Meet Noma Anderson, the new Dean of the College of Nursing and Health Sciences at UVM

“The power of language is just amazing to me; how you can read a book or listen to a conversation and — even though you’ve not physically experienced it — through language, you are there.” On the surface, this is a mindset that might seem suited for a poet or a writer, but for Noma Anderson, the new dean of the College of Nursing and Health Sciences, it’s what drew her to a career in speech-language pathology. “Our wants, our needs, our thoughts are all expressed by language,” she says.

She joins the University of Vermont from University of Tennessee Health Center, where she served as dean prior to her appointment as special advisor to the president on diversity and inclusion. An expert in communication sciences and disorders and a leader in inclusive education and cultural and linguistic diversity, Anderson’s skill set is apt for tackling the unique challenges of the day. As she steps into her new role, the current global health crisis and subsequent movement for racial and social justice are at the forefront of her mind.

We caught up with Anderson to learn more about her what brings her to the University of Vermont and how she’s settling into her new home. Here are five things to know about Dean Anderson.

  1. For as impressive as Helen Keller was, it was her teacher and lifelong companion Anne Sullivan that inspired Anderson as a child.
    “My mother was a teacher, so I was fascinated by who Helen Keller's teacher was and who taught her to do all that — how to sign in people's hands and for them to sign in hers, I wanted to know who taught her that,” she says. Though Anderson’s interest in communication disorders sparked early in childhood, it wasn’t until her freshman year at University of North Carolina at Greensboro that she considered a career in it. Her clinical expertise is in pediatric speech-language pathology and treating children with developmental disabilities.
  2. She puts a premium on culturally competent patient care.
    “Racial health disparities are a major problem,” Anderson says, “and the communication between patients of color and health practitioners has not been the best — in fact, it's been historically poor.” She notes that while the COVID-19 pandemic is exposing a truth that practitioners have known for decades, the need for health care professionals to meet their patients where they are — with understanding and effective communication — is vital. From where she sits, Anderson sees an opportunity for speech-language pathologists to become leaders by advancing cultural competency, a critical skill in their field, across all health and wellness specialties.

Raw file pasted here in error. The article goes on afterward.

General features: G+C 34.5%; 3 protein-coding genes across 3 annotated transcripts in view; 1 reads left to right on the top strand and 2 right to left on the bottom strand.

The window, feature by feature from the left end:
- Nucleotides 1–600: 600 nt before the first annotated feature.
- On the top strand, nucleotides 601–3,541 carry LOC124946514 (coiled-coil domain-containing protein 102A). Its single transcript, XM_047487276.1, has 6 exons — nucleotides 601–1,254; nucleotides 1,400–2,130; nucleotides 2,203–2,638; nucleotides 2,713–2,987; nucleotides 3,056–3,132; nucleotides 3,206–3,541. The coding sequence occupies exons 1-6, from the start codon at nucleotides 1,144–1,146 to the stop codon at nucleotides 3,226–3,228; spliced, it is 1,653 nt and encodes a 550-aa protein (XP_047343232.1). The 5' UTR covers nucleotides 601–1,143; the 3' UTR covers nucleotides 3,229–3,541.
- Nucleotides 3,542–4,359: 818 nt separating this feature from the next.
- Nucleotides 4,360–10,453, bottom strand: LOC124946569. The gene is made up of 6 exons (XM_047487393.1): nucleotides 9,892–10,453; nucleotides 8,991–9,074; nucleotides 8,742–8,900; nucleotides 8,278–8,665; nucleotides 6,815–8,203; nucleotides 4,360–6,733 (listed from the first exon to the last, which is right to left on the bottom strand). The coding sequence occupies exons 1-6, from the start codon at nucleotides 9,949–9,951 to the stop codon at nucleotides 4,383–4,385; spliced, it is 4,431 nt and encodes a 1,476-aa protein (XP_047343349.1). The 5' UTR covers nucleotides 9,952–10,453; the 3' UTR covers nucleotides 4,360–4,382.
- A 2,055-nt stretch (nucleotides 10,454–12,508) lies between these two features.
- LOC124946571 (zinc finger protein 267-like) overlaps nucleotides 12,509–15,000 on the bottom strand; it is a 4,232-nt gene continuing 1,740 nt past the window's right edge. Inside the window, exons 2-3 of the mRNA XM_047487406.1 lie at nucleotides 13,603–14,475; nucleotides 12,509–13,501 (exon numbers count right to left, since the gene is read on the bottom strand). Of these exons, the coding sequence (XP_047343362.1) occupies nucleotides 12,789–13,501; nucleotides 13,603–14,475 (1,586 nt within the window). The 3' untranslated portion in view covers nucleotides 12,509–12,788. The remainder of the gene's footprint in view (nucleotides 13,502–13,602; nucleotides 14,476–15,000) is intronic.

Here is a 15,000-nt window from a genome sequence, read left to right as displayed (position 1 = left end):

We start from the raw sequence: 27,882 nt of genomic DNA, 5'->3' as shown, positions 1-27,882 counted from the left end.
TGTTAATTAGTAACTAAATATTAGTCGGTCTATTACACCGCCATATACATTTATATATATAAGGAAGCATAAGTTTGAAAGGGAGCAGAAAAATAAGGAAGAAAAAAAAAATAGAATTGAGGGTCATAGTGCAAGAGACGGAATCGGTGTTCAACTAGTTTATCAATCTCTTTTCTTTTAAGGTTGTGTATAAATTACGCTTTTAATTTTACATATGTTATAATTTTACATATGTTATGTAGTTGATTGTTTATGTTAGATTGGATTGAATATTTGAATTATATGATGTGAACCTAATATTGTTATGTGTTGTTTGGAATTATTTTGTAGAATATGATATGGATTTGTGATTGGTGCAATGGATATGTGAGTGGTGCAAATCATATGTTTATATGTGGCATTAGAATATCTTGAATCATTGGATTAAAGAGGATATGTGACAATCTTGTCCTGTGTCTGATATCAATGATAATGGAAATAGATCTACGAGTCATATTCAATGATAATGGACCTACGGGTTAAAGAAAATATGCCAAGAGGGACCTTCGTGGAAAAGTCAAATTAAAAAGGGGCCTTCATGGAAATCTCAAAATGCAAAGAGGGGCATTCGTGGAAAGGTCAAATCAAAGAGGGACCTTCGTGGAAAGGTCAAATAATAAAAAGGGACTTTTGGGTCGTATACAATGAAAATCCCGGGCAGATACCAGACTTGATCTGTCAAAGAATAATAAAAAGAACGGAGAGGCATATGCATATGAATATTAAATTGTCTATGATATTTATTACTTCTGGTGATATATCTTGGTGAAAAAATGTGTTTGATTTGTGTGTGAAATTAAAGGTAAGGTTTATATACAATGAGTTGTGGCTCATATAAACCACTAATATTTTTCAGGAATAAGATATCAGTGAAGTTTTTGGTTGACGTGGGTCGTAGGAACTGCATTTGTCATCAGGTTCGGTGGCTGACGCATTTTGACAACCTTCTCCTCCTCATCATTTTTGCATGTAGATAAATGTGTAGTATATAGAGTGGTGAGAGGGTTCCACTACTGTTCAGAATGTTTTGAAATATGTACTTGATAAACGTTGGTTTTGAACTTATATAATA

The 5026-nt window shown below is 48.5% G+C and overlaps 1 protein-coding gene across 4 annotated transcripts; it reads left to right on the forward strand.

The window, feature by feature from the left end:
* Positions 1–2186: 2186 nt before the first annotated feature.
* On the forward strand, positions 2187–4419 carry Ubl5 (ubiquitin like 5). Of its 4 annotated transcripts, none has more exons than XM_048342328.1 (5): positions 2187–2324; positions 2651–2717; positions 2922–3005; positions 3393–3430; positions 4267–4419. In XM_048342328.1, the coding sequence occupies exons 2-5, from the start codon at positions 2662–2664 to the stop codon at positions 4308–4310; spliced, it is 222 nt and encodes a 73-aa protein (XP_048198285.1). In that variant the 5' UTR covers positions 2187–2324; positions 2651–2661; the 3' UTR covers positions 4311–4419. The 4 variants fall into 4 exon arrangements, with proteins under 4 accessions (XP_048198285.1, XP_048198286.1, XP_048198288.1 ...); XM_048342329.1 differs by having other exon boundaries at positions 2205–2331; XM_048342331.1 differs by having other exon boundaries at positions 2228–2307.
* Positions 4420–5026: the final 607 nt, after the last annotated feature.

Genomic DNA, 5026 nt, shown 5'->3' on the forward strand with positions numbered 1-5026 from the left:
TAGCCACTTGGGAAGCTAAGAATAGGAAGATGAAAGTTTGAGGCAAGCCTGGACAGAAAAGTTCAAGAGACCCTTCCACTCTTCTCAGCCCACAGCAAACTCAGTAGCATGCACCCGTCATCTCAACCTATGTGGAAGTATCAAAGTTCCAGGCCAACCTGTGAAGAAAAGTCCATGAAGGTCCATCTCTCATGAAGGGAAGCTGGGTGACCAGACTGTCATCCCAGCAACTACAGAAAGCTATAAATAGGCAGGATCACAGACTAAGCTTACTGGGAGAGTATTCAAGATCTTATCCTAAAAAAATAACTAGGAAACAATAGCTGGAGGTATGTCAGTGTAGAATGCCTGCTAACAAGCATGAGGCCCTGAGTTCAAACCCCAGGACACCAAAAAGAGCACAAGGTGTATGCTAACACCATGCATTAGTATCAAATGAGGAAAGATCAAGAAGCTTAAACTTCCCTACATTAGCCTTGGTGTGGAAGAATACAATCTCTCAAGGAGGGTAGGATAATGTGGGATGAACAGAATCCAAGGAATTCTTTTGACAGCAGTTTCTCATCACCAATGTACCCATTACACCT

3. Her hallmark as a teacher, leader and practitioner is building professional development in cultural and linguistic diversity.
    Grounded in an appreciation for the distinction between “disorder” and “difference,” cultural and linguistic diversity is an inclusive concept that Anderson first took up at the encouragement of a professor as an undergrad. “He was a strong proponent of us understanding the differences — that dialects are not communication disorders; they are a linguistic variety of American English,” she says. It became a cornerstone of her teaching during her 16 years at Howard University, a historically Black university in D.C., where she prepared students serving families of color to graduate with the resolve and expertise to advocate for their patients.
  4. The mid-winter move to Vermont from Memphis doesn’t scare her.
    “Let me say it this way: it’s more a curiosity.” From the confines of a Burlington hotel room where she’s quarantined, Anderson recalls enduring New England’s notorious winters as a grad student at Emerson in Boston. (Combine that with a February visit to UVM some years ago and Anderson has a pretty good idea of what she’s signed up for.) However, the new transplant and water aerobics enthusiast is actively searching for a new swim facility where she can resume her favorite pastime and settle into the Green Mountain State.
  5. The University’s values sealed the deal.
    When it comes to the possibilities and opportunities ahead, “What really excites me is the potential for interdisciplinary practice and interdisciplinary education. It’s so important in health care and we can really be a model for that,” says the new dean. But what struck her interest most about the role was a phrase in the first few sentences of the Amplifying Our Impact strategic vision. “‘Health’ was right there — ‘the health of our societies and the health of our environment,’” she recalls. A few paragraphs later into the university’s commitment to student success and action plans for inclusive excellent at every school and college, “I thought, this is a perfect fit for me. Their values are my values,” she says.

Bonus: Looking for a good read? Anderson recommends her two favorite books, both nonfiction works by Isabel Wilkerson, the first African-American woman to win a Pulitzer Prize in journalism for her feature writing in 1994. “The Warmth of Other Suns” and “Caste” explore America’s history of race and migration. “Remarkable books. Great, great, great,” Anderson says.


Kaitie Catania

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